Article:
UBC Okanagan announced that it will begin offering a Bachelor of Nsyilxcn Language Fluency (BNLF) — the first of its kind at a Canadian university — this September.
The program is a product of close collaboration with the Syilx Okanagan Nation and will be offered in partnership with the En’owkin Centre and Nicola Valley Institute of Technology (NVIT).
Students will complete their first two years of the four-year degree at NVIT delivered through the En’owkin Centre. Each cohort of students will then be transferred to complete their third and fourth years at UBCO. This structure allows students to learn fluency directly from elders in a community-based setting while still enjoying a university experience.
Since its opening in 2005, the Okanagan campus has been situated on the territory of the Syilx. At the time, Okanagan chiefs met with the incoming UBCO president to form a memorandum of understanding (MOU) between the Syilx people and the university. Central to the MOU was the Syilx chiefs’ request to always be consulted about their needs as a community.
For Dr. Jeannette Armstrong, a professor of Indigenous studies at UBCO and the academic lead of the BNLF program, “it hasn’t been so much a consultation — it’s really been a working relationship.”
And the BNLF program is the continuation of that relationship.
Following its announcement on March 29, there has been an overwhelmingly positive response from students and faculty. Armstrong expressed not only hope but an expectation that other post-secondary institutions follow UBCO’s footsteps. “Not just UBC Vancouver, but all the public institutions that are funded publicly through resources that are being taken from these lands … [have] a responsibility to those languages on whose lands they are situated.”
She said that other First Nations language groups in the BC interior are developing their own frameworks as well.
Though the UBC Vancouver campus does not currently have a bachelor’s program in Indigenous language fluency, students can still obtain a BA in the First Nations and Endangered Languages (FNEL) program.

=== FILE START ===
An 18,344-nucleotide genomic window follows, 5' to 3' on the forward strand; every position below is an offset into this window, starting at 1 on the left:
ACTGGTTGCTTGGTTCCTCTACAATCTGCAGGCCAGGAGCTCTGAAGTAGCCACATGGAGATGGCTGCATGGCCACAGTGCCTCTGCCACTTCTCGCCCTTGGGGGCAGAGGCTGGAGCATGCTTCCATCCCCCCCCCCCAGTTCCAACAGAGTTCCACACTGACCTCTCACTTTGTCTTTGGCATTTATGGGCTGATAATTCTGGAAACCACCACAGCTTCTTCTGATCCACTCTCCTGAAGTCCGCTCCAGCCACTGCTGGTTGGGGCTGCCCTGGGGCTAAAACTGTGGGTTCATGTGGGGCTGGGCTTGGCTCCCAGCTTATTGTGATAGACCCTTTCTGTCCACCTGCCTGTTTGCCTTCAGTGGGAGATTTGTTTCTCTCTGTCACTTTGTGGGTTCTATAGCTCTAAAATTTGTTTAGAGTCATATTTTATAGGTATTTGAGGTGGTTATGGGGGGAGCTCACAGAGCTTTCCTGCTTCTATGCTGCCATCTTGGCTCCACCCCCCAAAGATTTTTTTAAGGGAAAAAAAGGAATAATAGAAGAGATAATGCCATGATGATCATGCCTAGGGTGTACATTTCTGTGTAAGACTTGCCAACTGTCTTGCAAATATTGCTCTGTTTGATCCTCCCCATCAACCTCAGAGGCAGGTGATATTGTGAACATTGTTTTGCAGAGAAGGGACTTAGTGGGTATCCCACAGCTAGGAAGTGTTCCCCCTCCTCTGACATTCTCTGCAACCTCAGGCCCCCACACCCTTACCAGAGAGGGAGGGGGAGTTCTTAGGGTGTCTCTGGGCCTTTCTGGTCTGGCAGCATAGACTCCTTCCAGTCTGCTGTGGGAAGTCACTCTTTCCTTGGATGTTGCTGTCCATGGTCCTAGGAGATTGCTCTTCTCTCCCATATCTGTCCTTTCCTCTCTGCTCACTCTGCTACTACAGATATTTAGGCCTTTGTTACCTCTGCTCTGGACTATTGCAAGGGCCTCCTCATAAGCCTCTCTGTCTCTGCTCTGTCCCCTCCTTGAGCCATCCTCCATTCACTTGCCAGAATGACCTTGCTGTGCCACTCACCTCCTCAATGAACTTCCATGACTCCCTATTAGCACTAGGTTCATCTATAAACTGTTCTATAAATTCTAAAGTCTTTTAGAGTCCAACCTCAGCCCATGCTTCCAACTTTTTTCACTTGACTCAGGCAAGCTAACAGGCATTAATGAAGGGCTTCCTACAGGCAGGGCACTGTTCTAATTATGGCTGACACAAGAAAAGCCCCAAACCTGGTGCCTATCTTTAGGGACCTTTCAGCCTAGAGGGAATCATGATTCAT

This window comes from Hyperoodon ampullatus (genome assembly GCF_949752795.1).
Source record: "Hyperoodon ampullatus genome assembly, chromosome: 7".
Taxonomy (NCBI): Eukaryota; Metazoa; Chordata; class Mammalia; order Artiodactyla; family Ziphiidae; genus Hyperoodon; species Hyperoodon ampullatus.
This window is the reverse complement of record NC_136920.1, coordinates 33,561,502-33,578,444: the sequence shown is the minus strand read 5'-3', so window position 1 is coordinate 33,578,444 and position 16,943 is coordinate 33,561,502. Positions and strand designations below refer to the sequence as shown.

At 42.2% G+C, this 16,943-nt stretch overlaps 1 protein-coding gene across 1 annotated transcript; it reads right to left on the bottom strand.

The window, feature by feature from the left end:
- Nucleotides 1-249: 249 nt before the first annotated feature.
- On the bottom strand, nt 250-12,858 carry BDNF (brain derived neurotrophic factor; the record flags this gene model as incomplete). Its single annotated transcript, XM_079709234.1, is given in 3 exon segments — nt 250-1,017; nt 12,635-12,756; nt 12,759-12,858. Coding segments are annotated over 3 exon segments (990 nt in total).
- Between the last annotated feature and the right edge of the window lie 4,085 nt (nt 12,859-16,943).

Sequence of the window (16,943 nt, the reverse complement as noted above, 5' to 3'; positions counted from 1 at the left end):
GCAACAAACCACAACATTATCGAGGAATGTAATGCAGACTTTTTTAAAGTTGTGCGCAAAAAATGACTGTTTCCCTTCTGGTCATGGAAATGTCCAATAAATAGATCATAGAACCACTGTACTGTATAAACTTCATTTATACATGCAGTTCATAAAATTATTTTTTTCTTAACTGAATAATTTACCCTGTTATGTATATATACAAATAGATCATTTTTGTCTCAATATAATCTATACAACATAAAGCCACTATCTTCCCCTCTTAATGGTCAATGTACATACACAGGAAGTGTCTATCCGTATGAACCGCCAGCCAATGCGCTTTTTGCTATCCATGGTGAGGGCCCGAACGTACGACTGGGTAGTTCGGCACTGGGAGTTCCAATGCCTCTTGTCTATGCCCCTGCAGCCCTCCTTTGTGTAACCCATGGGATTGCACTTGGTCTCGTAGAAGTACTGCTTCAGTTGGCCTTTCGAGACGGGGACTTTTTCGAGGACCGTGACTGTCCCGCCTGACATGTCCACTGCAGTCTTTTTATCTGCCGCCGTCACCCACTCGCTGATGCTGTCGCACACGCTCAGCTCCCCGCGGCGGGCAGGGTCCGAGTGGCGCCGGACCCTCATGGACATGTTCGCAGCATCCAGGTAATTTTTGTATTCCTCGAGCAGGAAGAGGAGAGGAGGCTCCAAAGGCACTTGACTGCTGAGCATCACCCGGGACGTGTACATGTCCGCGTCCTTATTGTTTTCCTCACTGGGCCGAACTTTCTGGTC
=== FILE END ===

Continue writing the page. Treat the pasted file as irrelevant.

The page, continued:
Dr. Patricia A. Shaw, founder of the FNEL program at UBC Vancouver, explained that although the programs share common goals, they are structured to meet those goals in different ways. While BNFL students at Okanagan can work with Syilx elders to achieve language fluency, the FNEL program focuses on language reclamation and revitalization.
For the Musqueam Nation, whose territory UBC Vancouver is situated on, “that generation of [hən̓q̓əmin̓əm̓] speakers has passed, and so the situation there is more of a reclamation of the language,” said Shaw. “It’s not that the UBC Vancouver campus doesn’t want fluency … but it’s a very different challenge when you don’t have elders who speak the language anymore. … The sad reality is that there are very few communities with the body of speakers that Nsyilxcn has.”
Indigenous language studies and acquisition play a crucial role in informing other fields of study. Armstrong emphasized the need for fluent speakers in public schools, ecological management, healthcare and trauma recovery, where Indigenous knowledge is essential.
“It’s very exciting to have qualified people who have appropriate degrees to be able to move into those particular fields and be able to bring wellness and strength to our communities,” she said.
This article has been updated with wording to reflect that the BNFL program is meant to help students achieve fluency. The Ubyssey regrets this error.